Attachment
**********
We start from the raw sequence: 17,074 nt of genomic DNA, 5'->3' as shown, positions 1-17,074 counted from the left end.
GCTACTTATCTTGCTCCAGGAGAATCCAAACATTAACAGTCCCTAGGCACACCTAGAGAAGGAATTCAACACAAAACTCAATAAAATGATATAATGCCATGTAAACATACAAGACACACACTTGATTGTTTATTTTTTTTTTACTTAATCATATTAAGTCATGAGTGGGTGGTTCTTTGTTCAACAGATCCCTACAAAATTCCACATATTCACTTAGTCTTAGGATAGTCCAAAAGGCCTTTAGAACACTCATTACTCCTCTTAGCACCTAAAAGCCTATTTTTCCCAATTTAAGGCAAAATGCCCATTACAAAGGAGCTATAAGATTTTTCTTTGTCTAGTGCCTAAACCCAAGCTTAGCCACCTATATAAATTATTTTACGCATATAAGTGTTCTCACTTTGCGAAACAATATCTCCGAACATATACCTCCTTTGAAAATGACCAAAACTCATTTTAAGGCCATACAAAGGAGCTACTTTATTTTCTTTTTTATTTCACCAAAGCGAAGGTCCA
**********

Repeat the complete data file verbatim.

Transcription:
We start from the raw sequence: 17,074 nt of genomic DNA, 5'->3' as shown, positions 1-17,074 counted from the left end.
GCTACTTATCTTGCTCCAGGAGAATCCAAACATTAACAGTCCCTAGGCACACCTAGAGAAGGAATTCAACACAAAACTCAATAAAATGATATAATGCCATGTAAACATACAAGACACACACTTGATTGTTTATTTTTTTTTTACTTAATCATATTAAGTCATGAGTGGGTGGTTCTTTGTTCAACAGATCCCTACAAAATTCCACATATTCACTTAGTCTTAGGATAGTCCAAAAGGCCTTTAGAACACTCATTACTCCTCTTAGCACCTAAAAGCCTATTTTTCCCAATTTAAGGCAAAATGCCCATTACAAAGGAGCTATAAGATTTTTCTTTGTCTAGTGCCTAAACCCAAGCTTAGCCACCTATATAAATTATTTTACGCATATAAGTGTTCTCACTTTGCGAAACAATATCTCCGAACATATACCTCCTTTGAAAATGACCAAAACTCATTTTAAGGCCATACAAAGGAGCTACTTTATTTTCTTTTTTATTTCACCAAAGCGAAGGTCCA